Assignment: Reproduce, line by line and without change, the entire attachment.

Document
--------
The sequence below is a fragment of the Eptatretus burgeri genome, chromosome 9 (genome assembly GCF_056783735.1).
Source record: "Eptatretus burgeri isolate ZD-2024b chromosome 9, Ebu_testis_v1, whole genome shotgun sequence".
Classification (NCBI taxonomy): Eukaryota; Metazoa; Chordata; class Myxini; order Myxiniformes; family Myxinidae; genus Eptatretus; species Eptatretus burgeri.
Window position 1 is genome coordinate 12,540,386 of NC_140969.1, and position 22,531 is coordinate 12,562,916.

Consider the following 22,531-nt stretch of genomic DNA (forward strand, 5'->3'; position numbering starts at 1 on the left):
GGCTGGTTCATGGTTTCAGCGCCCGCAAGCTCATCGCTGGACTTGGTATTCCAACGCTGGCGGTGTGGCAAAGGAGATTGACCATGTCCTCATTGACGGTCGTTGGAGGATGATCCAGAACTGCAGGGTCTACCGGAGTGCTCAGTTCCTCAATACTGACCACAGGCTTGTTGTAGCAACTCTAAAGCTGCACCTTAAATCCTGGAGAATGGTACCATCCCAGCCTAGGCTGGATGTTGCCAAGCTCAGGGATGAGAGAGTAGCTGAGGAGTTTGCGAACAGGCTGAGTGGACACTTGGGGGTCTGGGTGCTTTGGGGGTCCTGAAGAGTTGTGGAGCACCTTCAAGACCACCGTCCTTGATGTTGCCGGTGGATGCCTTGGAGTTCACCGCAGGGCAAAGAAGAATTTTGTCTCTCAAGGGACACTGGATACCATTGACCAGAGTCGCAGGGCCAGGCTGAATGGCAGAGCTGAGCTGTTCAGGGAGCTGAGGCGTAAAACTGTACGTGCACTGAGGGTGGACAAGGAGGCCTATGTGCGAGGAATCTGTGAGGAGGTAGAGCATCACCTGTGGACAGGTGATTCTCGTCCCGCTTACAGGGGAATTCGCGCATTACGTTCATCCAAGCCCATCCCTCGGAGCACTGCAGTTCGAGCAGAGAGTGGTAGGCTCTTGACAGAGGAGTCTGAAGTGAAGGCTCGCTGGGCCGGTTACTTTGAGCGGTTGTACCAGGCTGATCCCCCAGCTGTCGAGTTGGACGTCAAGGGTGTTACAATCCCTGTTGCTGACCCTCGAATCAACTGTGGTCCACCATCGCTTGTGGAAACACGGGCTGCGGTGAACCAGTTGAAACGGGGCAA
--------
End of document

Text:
The sequence below is a fragment of the Eptatretus burgeri genome, chromosome 9 (genome assembly GCF_056783735.1).
Source record: "Eptatretus burgeri isolate ZD-2024b chromosome 9, Ebu_testis_v1, whole genome shotgun sequence".
Classification (NCBI taxonomy): Eukaryota; Metazoa; Chordata; class Myxini; order Myxiniformes; family Myxinidae; genus Eptatretus; species Eptatretus burgeri.
Window position 1 is genome coordinate 12,540,386 of NC_140969.1, and position 22,531 is coordinate 12,562,916.

Consider the following 22,531-nt stretch of genomic DNA (forward strand, 5'->3'; position numbering starts at 1 on the left):
GGCTGGTTCATGGTTTCAGCGCCCGCAAGCTCATCGCTGGACTTGGTATTCCAACGCTGGCGGTGTGGCAAAGGAGATTGACCATGTCCTCATTGACGGTCGTTGGAGGATGATCCAGAACTGCAGGGTCTACCGGAGTGCTCAGTTCCTCAATACTGACCACAGGCTTGTTGTAGCAACTCTAAAGCTGCACCTTAAATCCTGGAGAATGGTACCATCCCAGCCTAGGCTGGATGTTGCCAAGCTCAGGGATGAGAGAGTAGCTGAGGAGTTTGCGAACAGGCTGAGTGGACACTTGGGGGTCTGGGTGCTTTGGGGGTCCTGAAGAGTTGTGGAGCACCTTCAAGACCACCGTCCTTGATGTTGCCGGTGGATGCCTTGGAGTTCACCGCAGGGCAAAGAAGAATTTTGTCTCTCAAGGGACACTGGATACCATTGACCAGAGTCGCAGGGCCAGGCTGAATGGCAGAGCTGAGCTGTTCAGGGAGCTGAGGCGTAAAACTGTACGTGCACTGAGGGTGGACAAGGAGGCCTATGTGCGAGGAATCTGTGAGGAGGTAGAGCATCACCTGTGGACAGGTGATTCTCGTCCCGCTTACAGGGGAATTCGCGCATTACGTTCATCCAAGCCCATCCCTCGGAGCACTGCAGTTCGAGCAGAGAGTGGTAGGCTCTTGACAGAGGAGTCTGAAGTGAAGGCTCGCTGGGCCGGTTACTTTGAGCGGTTGTACCAGGCTGATCCCCCAGCTGTCGAGTTGGACGTCAAGGGTGTTACAATCCCTGTTGCTGACCCTCGAATCAACTGTGGTCCACCATCGCTTGTGGAAACACGGGCTGCGGTGAACCAGTTGAAACGGGGCAA